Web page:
Contracting While Impaired: Court Rejects Overbroad Finding of OCI Based on Impaired Objectivity

Contracting agencies, and contractors, must always be aware of potential organizational conflicts of interest (OCIs). An OCI can result in a contractor being kicked off a federal procurement. One type of OCI is an impaired objectivity OCI, typically resulting from a contractor evaluating its own offer or its own performance. In a recent decision, the United States Court of Federal Claims (COFC) said that an agency was overly cautious in rejecting an offeror based on a perceived OCI.

In Dist. Commc’ns Grp., LLC v. United States, 169 Fed. Cl. 538 (2024), the Court of Federal Claims reviewed a Department of Veterans Affairs (VA) decision to exclude a joint venture from a competition to provide support suicide prevention services for the VA. The procurement was called the “White House Priority Goal Support to Safeguard Against Veteran Suicide” (WHPG solicitation).

As part of the evaluation process, the VA began to investigate potential OCIs. The procuring officials reviewed existing and future contracts for potentials OCIs involving the WHPG solicitation. Then, the VA issued an amendment to the WHPG solicitation that included a list of companies excluded from the procurement due to an “actual and/or potential significant conflict of interest.” And the protester, District Communications Group (DCG) was on that list due to its involvement working on a contract with J.R. Reingold & Associates (Reingold).

The VA asserted that work under the Reingold contract would result in Reingold “could be put in a position to advise and/or recommend [the] VA employ any of the outreach efforts/methodologies Reingold currently implements on [the] VA’s behalf under its existing task order, to include conducting pilots that may be run under [the WHPG solicitation].” Similarly, the agency argued that “performance requirements and/or deliverables under Reingold’s [existing task] order are all examples of the types of tasks and services VA seeks advisory support for in considering its best course of action to meet the White House Priority Goals set forth in [this] solicitation ….”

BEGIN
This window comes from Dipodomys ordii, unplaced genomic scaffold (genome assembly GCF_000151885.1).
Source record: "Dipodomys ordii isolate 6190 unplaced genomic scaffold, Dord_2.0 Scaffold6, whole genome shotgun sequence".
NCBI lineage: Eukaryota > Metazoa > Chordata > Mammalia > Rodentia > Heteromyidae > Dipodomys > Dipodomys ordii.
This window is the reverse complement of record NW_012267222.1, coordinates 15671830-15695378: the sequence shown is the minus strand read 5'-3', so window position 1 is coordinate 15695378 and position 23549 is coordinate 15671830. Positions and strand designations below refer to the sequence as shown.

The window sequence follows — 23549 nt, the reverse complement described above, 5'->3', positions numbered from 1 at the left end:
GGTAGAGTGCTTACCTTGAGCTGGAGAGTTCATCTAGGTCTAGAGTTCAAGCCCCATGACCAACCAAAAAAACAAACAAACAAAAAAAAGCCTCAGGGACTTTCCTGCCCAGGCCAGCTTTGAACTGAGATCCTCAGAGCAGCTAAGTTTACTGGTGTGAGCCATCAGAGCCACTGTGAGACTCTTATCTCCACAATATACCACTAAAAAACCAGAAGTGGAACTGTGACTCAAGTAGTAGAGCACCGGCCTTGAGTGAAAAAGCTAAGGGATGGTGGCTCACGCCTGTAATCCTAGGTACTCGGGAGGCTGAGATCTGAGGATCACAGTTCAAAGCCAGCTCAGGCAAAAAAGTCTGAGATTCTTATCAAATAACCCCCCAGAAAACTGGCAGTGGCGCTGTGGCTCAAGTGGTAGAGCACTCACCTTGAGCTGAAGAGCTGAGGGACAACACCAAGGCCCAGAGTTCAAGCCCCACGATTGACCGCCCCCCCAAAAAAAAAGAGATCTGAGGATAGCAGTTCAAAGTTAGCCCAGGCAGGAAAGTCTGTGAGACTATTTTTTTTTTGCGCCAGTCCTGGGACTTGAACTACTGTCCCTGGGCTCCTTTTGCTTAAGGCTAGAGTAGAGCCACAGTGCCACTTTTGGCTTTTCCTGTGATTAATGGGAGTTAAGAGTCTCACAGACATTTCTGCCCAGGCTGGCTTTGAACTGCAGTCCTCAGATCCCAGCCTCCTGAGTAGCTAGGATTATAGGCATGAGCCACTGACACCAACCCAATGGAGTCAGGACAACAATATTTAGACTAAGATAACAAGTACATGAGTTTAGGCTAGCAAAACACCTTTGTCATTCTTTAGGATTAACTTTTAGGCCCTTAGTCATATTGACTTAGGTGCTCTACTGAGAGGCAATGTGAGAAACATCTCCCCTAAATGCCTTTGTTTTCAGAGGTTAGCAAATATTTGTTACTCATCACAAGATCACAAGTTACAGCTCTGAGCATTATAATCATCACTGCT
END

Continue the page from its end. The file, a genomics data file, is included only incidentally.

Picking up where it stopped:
The court summarized the VA’s position by writing that the potential OCI could stem from “improper crossover” between Reingold’s existing task order and the WHPG solicitation.

An impaired objectivity OCI can occur where a contractor is tasked with “evaluat[ing] its own offers for products or services, or those of a competitor.” FAR 9.505-3. The court noted that for purposes of determining if there is an impaired objectivity OCI, “it is wholly irrelevant whether the two efforts are same or similar in scope or size; instead, what is relevant is whether the contractor would be in a position of reviewing its own work or otherwise unable to perform its obligations in an impartial manner.”

The court looked closely at the WHPG solicitation language. One aspect of it was an OCI clause, which stated:

Please be advised that any Contractor, including its team members, that receives the award may be subject to an OCI. The prime and any/all subcontractor(s) on this contract shall, for the contract’s entire period of performance, plus three years after completion of the contract be restricted from participating in any procurements and/or requirements which stem and/or arise from any recommendations developed under this contract.

Interpreting this language, the court wrote:

The contracting officer based her OCI determination on the concern that if Reingold was awarded the WHPG contract, it could potentially recommend or advise the VA to purchase optional services from the existing Reingold task order. However, if the VA decided to purchase any of those services based on a recommendation from the plan submitted as part of the WHPG contract, they would constitute “requirements which stem and/or arise from any recommendations developed under this contract”; thus, Reingold would be “restricted from participating” in supplying those services. Therefore, by the contracting officer’s own reasoning, there could not be an actual or potential OCI because Reingold would have no obvious incentive to recommend its own services because it would be prohibited from providing them even if recommended. Accordingly, the contracting officer’s OCI determination is irrational.

The court also noted that the agency failed to properly explain its conclusions regarding the OCI. “For instance, there is no real explanation as to why a subcontractor of Reingold, like DCG, has an actual or potential OCI that requires its exclusion from competition under the WHPG solicitation.” The agency simply repeated that for Reingold and subcontractors, “there is the potential … that the vendor performing this existing task order will be in a position to recommend the strategies and/or services it already provides under [the existing] task order, when advising [the] VA on potential methods to meet the goals and objectives [under the WHPG contract].”

Normally, agencies are given quite a bit of discretion when it comes to evaluating potential OCIs. This case shows that there is some limit to this discretion. An agency must properly explain the basis for its OCI concerns. The agency cannot rest its fears of an OCI on a possibility that is unlikely to occur. To do so goes beyond reasonableness in evaluating an OCI.

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